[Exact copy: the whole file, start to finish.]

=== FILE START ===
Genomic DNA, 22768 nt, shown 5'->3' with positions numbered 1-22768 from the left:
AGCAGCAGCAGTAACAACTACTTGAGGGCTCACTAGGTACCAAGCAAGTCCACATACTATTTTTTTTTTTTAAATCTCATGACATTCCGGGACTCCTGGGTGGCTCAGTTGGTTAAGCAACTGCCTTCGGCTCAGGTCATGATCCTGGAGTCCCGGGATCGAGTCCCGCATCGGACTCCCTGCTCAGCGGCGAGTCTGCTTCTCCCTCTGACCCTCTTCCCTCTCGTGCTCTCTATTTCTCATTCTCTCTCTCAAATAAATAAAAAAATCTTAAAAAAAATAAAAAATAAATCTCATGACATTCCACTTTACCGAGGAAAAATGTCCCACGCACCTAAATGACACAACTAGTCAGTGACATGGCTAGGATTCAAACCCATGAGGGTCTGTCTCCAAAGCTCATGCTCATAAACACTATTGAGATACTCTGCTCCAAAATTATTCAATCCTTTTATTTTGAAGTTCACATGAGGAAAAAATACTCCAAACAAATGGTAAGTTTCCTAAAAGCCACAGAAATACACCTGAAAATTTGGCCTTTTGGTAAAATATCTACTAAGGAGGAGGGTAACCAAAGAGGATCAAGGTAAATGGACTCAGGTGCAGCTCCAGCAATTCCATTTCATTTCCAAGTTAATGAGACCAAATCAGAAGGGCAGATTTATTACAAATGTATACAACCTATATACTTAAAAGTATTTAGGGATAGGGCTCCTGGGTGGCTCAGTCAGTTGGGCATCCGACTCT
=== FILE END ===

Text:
Genomic DNA, 22768 nt, shown 5'->3' with positions numbered 1-22768 from the left:
AGCAGCAGCAGTAACAACTACTTGAGGGCTCACTAGGTACCAAGCAAGTCCACATACTATTTTTTTTTTTTAAATCTCATGACATTCCGGGACTCCTGGGTGGCTCAGTTGGTTAAGCAACTGCCTTCGGCTCAGGTCATGATCCTGGAGTCCCGGGATCGAGTCCCGCATCGGACTCCCTGCTCAGCGGCGAGTCTGCTTCTCCCTCTGACCCTCTTCCCTCTCGTGCTCTCTATTTCTCATTCTCTCTCTCAAATAAATAAAAAAATCTTAAAAAAAATAAAAAATAAATCTCATGACATTCCACTTTACCGAGGAAAAATGTCCCACGCACCTAAATGACACAACTAGTCAGTGACATGGCTAGGATTCAAACCCATGAGGGTCTGTCTCCAAAGCTCATGCTCATAAACACTATTGAGATACTCTGCTCCAAAATTATTCAATCCTTTTATTTTGAAGTTCACATGAGGAAAAAATACTCCAAACAAATGGTAAGTTTCCTAAAAGCCACAGAAATACACCTGAAAATTTGGCCTTTTGGTAAAATATCTACTAAGGAGGAGGGTAACCAAAGAGGATCAAGGTAAATGGACTCAGGTGCAGCTCCAGCAATTCCATTTCATTTCCAAGTTAATGAGACCAAATCAGAAGGGCAGATTTATTACAAATGTATACAACCTATATACTTAAAAGTATTTAGGGATAGGGCTCCTGGGTGGCTCAGTCAGTTGGGCATCCGACTCT